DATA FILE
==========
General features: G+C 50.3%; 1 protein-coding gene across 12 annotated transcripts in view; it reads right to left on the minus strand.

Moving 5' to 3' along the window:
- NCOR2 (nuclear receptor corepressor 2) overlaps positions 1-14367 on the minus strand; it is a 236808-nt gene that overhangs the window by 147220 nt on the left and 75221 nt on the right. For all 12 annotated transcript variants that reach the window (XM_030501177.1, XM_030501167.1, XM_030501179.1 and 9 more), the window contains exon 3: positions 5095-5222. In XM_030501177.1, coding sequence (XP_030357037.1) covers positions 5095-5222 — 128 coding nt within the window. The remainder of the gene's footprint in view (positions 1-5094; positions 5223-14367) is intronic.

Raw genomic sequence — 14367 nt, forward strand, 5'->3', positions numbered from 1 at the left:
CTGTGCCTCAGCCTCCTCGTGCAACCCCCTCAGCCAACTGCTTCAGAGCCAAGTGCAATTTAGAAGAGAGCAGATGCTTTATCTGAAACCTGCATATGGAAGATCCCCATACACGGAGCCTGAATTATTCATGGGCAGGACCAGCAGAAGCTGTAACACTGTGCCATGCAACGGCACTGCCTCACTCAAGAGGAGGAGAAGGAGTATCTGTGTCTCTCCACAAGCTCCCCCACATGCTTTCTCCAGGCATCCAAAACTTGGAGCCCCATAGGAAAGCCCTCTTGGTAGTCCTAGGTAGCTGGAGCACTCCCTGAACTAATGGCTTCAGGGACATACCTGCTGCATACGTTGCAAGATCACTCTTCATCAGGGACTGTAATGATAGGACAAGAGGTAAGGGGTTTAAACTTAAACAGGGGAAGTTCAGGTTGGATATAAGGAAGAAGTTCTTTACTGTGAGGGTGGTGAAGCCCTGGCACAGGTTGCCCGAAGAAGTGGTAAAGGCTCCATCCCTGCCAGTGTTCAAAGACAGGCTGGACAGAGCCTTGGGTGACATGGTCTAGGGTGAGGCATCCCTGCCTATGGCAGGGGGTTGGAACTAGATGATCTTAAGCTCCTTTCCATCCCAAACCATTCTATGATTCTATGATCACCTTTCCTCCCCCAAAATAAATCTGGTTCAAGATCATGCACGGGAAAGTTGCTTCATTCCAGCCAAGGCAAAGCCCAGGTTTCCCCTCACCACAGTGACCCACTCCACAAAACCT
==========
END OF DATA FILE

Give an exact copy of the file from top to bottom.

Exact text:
General features: G+C 50.3%; 1 protein-coding gene across 12 annotated transcripts in view; it reads right to left on the minus strand.

Moving 5' to 3' along the window:
- NCOR2 (nuclear receptor corepressor 2) overlaps positions 1-14367 on the minus strand; it is a 236808-nt gene that overhangs the window by 147220 nt on the left and 75221 nt on the right. For all 12 annotated transcript variants that reach the window (XM_030501177.1, XM_030501167.1, XM_030501179.1 and 9 more), the window contains exon 3: positions 5095-5222. In XM_030501177.1, coding sequence (XP_030357037.1) covers positions 5095-5222 — 128 coding nt within the window. The remainder of the gene's footprint in view (positions 1-5094; positions 5223-14367) is intronic.

Raw genomic sequence — 14367 nt, forward strand, 5'->3', positions numbered from 1 at the left:
CTGTGCCTCAGCCTCCTCGTGCAACCCCCTCAGCCAACTGCTTCAGAGCCAAGTGCAATTTAGAAGAGAGCAGATGCTTTATCTGAAACCTGCATATGGAAGATCCCCATACACGGAGCCTGAATTATTCATGGGCAGGACCAGCAGAAGCTGTAACACTGTGCCATGCAACGGCACTGCCTCACTCAAGAGGAGGAGAAGGAGTATCTGTGTCTCTCCACAAGCTCCCCCACATGCTTTCTCCAGGCATCCAAAACTTGGAGCCCCATAGGAAAGCCCTCTTGGTAGTCCTAGGTAGCTGGAGCACTCCCTGAACTAATGGCTTCAGGGACATACCTGCTGCATACGTTGCAAGATCACTCTTCATCAGGGACTGTAATGATAGGACAAGAGGTAAGGGGTTTAAACTTAAACAGGGGAAGTTCAGGTTGGATATAAGGAAGAAGTTCTTTACTGTGAGGGTGGTGAAGCCCTGGCACAGGTTGCCCGAAGAAGTGGTAAAGGCTCCATCCCTGCCAGTGTTCAAAGACAGGCTGGACAGAGCCTTGGGTGACATGGTCTAGGGTGAGGCATCCCTGCCTATGGCAGGGGGTTGGAACTAGATGATCTTAAGCTCCTTTCCATCCCAAACCATTCTATGATTCTATGATCACCTTTCCTCCCCCAAAATAAATCTGGTTCAAGATCATGCACGGGAAAGTTGCTTCATTCCAGCCAAGGCAAAGCCCAGGTTTCCCCTCACCACAGTGACCCACTCCACAAAACCT